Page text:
Historic Bath is North Carolina's oldest incorporated town (1705), featuring several restored period homes and is a North Carolina State Historic Site.
European settlement near the Pamlico River in the 1690s led to the creation of Bath, North Carolina's first town, in 1705. The town's location seemed ideal with easy access to the river and the Atlantic Ocean 50 miles away at Ocracoke Inlet.
The first settlers were French Protestants from Virginia. Among early inhabitants were John Lawson, surveyor general of the colony and author of the first history of Carolina (1709), and Christopher Gale, first chief justice of the colony.
By 1708, Bath consisted of 12 houses and about 50 people. Trade in naval stores, furs, and tobacco was important, and Bath became the first port of entry into North Carolina.
Early Bath was disturbed by political rivalries, epidemics, Indian wars, and piracy. Cary's Rebellion (1711) was an armed struggle over religion and politics in the colony. An epidemic of yellow fever and a severe drought occurred in 1711. The Tuscarora War between the weakened settlers and the powerful Tuscarora Indians followed immediately. Bath became a refuge for the surrounding area until the Indian power was broken. Bath was also the haunt of Edward Teach, better known as the pirate "Blackbeard." An expedition of the British Navy killed him in a naval battle near Ocracoke in 1718.
Later Bath offered a more peaceful, settled life. The first Beaufort County courthouse was built in the town in 1723. Construction of St. Thomas Church, oldest existing church in the state, began in 1734. In 1751, Capt. Michael Coutanch, a merchant, legislator, and commissioner for Bath and Portsmouth, built what is today known as the Palmer-Marsh House, Bath's oldest, and in the colonial period, its largest residence.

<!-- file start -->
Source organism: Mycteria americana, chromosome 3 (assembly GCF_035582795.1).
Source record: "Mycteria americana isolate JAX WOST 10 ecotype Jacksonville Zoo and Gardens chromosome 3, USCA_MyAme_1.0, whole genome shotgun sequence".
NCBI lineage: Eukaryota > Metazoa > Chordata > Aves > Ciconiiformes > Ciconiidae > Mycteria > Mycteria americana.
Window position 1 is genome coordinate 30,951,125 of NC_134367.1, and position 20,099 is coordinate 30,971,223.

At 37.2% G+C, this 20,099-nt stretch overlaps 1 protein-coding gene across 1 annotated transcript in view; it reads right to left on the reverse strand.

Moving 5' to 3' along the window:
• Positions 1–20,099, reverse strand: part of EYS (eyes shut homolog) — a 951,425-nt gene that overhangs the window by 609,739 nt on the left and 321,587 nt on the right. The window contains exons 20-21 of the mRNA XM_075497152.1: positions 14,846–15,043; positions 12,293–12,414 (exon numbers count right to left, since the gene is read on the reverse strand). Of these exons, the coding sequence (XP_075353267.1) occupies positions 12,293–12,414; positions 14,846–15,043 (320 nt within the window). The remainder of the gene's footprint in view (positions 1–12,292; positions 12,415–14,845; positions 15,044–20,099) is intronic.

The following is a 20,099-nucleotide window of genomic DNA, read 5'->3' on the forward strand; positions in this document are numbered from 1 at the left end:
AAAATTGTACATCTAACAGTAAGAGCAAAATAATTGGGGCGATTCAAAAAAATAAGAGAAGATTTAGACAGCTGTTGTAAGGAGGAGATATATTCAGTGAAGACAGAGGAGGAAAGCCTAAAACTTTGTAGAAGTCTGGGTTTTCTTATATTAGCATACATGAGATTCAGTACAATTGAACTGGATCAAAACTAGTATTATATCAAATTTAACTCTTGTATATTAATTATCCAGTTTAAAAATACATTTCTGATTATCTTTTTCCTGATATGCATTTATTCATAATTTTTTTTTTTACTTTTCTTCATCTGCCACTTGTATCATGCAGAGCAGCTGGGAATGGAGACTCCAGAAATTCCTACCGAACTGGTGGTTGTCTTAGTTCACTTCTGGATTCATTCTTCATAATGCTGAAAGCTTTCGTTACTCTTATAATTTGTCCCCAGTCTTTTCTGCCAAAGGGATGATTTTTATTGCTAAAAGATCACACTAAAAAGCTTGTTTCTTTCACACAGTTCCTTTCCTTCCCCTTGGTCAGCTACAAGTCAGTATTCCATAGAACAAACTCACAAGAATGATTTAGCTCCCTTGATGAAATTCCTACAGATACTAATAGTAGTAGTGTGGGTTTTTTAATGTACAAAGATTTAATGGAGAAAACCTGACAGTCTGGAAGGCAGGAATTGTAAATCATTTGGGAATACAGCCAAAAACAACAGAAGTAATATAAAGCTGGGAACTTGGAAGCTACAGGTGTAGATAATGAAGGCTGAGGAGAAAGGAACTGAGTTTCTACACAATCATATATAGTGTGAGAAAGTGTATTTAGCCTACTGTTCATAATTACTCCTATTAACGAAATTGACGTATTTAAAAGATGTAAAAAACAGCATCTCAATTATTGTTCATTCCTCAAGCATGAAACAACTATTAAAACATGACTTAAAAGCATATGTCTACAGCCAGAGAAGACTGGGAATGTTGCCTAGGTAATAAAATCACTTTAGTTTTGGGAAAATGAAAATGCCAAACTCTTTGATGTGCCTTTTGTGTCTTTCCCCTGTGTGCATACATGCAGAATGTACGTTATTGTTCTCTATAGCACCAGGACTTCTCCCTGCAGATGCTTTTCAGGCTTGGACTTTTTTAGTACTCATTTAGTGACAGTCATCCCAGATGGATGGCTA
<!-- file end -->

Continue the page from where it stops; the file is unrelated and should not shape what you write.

The General Assembly met in Bath in 1743, 1744, and 1752. In 1746 the town was considered for capital of the colony. Governors Robert Daniel, Thomas Cary, Charles Eden, and Matthew Rowan made Bath their home for a time, as did Edward Moseley, long time speaker of the assembly.
By the turn of the 20th century, Bath had improved land transportation. Waterborne activities also increased as several large sawmills were operated nearby.
Yet Bath remains a small village. Restoration efforts in Bath have preserved the St. Thomas Church, the Palmer-Marsh House, Van Der Veer House (ca. 1790), and the Bonner House (ca. 1830). The original town limits are the boundaries of a National Register Historic District.